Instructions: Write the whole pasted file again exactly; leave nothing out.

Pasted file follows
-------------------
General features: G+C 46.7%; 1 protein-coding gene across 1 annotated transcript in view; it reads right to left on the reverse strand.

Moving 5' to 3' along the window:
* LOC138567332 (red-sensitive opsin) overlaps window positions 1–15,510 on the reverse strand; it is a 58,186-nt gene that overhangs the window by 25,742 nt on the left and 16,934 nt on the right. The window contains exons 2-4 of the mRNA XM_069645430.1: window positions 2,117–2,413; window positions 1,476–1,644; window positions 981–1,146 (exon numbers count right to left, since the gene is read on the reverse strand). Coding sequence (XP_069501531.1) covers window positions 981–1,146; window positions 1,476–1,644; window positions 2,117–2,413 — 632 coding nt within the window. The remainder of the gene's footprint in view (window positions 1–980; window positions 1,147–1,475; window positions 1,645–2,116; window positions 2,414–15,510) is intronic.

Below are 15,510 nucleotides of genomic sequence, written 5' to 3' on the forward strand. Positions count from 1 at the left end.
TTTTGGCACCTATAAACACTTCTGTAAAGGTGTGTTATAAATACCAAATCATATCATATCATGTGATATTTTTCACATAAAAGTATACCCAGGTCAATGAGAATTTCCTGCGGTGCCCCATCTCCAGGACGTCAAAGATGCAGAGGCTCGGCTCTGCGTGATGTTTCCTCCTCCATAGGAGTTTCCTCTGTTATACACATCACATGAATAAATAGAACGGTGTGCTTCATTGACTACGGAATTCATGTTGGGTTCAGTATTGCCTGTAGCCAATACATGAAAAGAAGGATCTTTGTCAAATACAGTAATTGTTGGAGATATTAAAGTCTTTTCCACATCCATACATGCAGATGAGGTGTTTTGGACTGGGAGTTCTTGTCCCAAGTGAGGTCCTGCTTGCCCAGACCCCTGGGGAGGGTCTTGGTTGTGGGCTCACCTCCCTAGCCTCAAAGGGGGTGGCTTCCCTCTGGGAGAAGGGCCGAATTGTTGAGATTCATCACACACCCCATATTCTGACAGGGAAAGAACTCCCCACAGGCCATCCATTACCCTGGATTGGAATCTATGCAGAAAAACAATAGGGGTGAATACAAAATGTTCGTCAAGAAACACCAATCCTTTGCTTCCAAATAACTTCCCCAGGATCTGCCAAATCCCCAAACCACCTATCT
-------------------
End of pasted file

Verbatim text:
General features: G+C 46.7%; 1 protein-coding gene across 1 annotated transcript in view; it reads right to left on the reverse strand.

Moving 5' to 3' along the window:
* LOC138567332 (red-sensitive opsin) overlaps window positions 1–15,510 on the reverse strand; it is a 58,186-nt gene that overhangs the window by 25,742 nt on the left and 16,934 nt on the right. The window contains exons 2-4 of the mRNA XM_069645430.1: window positions 2,117–2,413; window positions 1,476–1,644; window positions 981–1,146 (exon numbers count right to left, since the gene is read on the reverse strand). Coding sequence (XP_069501531.1) covers window positions 981–1,146; window positions 1,476–1,644; window positions 2,117–2,413 — 632 coding nt within the window. The remainder of the gene's footprint in view (window positions 1–980; window positions 1,147–1,475; window positions 1,645–2,116; window positions 2,414–15,510) is intronic.

Below are 15,510 nucleotides of genomic sequence, written 5' to 3' on the forward strand. Positions count from 1 at the left end.
TTTTGGCACCTATAAACACTTCTGTAAAGGTGTGTTATAAATACCAAATCATATCATATCATGTGATATTTTTCACATAAAAGTATACCCAGGTCAATGAGAATTTCCTGCGGTGCCCCATCTCCAGGACGTCAAAGATGCAGAGGCTCGGCTCTGCGTGATGTTTCCTCCTCCATAGGAGTTTCCTCTGTTATACACATCACATGAATAAATAGAACGGTGTGCTTCATTGACTACGGAATTCATGTTGGGTTCAGTATTGCCTGTAGCCAATACATGAAAAGAAGGATCTTTGTCAAATACAGTAATTGTTGGAGATATTAAAGTCTTTTCCACATCCATACATGCAGATGAGGTGTTTTGGACTGGGAGTTCTTGTCCCAAGTGAGGTCCTGCTTGCCCAGACCCCTGGGGAGGGTCTTGGTTGTGGGCTCACCTCCCTAGCCTCAAAGGGGGTGGCTTCCCTCTGGGAGAAGGGCCGAATTGTTGAGATTCATCACACACCCCATATTCTGACAGGGAAAGAACTCCCCACAGGCCATCCATTACCCTGGATTGGAATCTATGCAGAAAAACAATAGGGGTGAATACAAAATGTTCGTCAAGAAACACCAATCCTTTGCTTCCAAATAACTTCCCCAGGATCTGCCAAATCCCCAAACCACCTATCT